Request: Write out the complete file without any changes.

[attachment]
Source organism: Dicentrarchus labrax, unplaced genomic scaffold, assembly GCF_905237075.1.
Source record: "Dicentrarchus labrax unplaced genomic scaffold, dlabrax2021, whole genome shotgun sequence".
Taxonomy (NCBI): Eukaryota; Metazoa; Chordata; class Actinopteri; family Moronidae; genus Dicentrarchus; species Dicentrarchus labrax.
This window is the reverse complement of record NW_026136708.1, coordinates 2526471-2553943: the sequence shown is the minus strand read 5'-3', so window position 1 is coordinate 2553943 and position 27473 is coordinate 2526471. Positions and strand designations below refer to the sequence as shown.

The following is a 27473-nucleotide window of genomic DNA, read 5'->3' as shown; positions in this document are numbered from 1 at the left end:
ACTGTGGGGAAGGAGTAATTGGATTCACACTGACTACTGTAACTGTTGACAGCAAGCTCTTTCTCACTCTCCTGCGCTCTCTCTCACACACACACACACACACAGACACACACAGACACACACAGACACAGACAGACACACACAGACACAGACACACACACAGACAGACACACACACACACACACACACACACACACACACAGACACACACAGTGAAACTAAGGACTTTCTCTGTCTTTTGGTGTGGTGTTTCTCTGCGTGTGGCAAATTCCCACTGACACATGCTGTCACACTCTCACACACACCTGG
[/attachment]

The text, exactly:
Source organism: Dicentrarchus labrax, unplaced genomic scaffold, assembly GCF_905237075.1.
Source record: "Dicentrarchus labrax unplaced genomic scaffold, dlabrax2021, whole genome shotgun sequence".
Taxonomy (NCBI): Eukaryota; Metazoa; Chordata; class Actinopteri; family Moronidae; genus Dicentrarchus; species Dicentrarchus labrax.
This window is the reverse complement of record NW_026136708.1, coordinates 2526471-2553943: the sequence shown is the minus strand read 5'-3', so window position 1 is coordinate 2553943 and position 27473 is coordinate 2526471. Positions and strand designations below refer to the sequence as shown.

The following is a 27473-nucleotide window of genomic DNA, read 5'->3' as shown; positions in this document are numbered from 1 at the left end:
ACTGTGGGGAAGGAGTAATTGGATTCACACTGACTACTGTAACTGTTGACAGCAAGCTCTTTCTCACTCTCCTGCGCTCTCTCTCACACACACACACACACACAGACACACACAGACACACACAGACACAGACAGACACACACAGACACAGACACACACACAGACAGACACACACACACACACACACACACACACACACACAGACACACACAGTGAAACTAAGGACTTTCTCTGTCTTTTGGTGTGGTGTTTCTCTGCGTGTGGCAAATTCCCACTGACACATGCTGTCACACTCTCACACACACCTGG